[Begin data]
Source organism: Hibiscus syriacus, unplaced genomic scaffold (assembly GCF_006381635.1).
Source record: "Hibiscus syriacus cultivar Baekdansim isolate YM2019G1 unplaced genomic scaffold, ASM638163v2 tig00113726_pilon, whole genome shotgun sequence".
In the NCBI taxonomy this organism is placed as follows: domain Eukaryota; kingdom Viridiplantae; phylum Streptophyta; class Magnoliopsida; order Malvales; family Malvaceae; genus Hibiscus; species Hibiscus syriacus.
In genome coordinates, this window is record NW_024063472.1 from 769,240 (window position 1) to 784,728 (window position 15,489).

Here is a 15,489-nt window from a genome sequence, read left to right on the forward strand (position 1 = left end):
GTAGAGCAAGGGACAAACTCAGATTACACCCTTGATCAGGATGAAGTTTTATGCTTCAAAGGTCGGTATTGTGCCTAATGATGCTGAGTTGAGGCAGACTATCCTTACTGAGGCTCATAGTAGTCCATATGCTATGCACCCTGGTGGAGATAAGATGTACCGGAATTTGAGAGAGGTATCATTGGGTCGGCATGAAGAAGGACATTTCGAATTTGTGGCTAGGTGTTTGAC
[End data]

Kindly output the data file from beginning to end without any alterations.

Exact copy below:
Source organism: Hibiscus syriacus, unplaced genomic scaffold (assembly GCF_006381635.1).
Source record: "Hibiscus syriacus cultivar Baekdansim isolate YM2019G1 unplaced genomic scaffold, ASM638163v2 tig00113726_pilon, whole genome shotgun sequence".
In the NCBI taxonomy this organism is placed as follows: domain Eukaryota; kingdom Viridiplantae; phylum Streptophyta; class Magnoliopsida; order Malvales; family Malvaceae; genus Hibiscus; species Hibiscus syriacus.
In genome coordinates, this window is record NW_024063472.1 from 769,240 (window position 1) to 784,728 (window position 15,489).

Here is a 15,489-nt window from a genome sequence, read left to right on the forward strand (position 1 = left end):
GTAGAGCAAGGGACAAACTCAGATTACACCCTTGATCAGGATGAAGTTTTATGCTTCAAAGGTCGGTATTGTGCCTAATGATGCTGAGTTGAGGCAGACTATCCTTACTGAGGCTCATAGTAGTCCATATGCTATGCACCCTGGTGGAGATAAGATGTACCGGAATTTGAGAGAGGTATCATTGGGTCGGCATGAAGAAGGACATTTCGAATTTGTGGCTAGGTGTTTGAC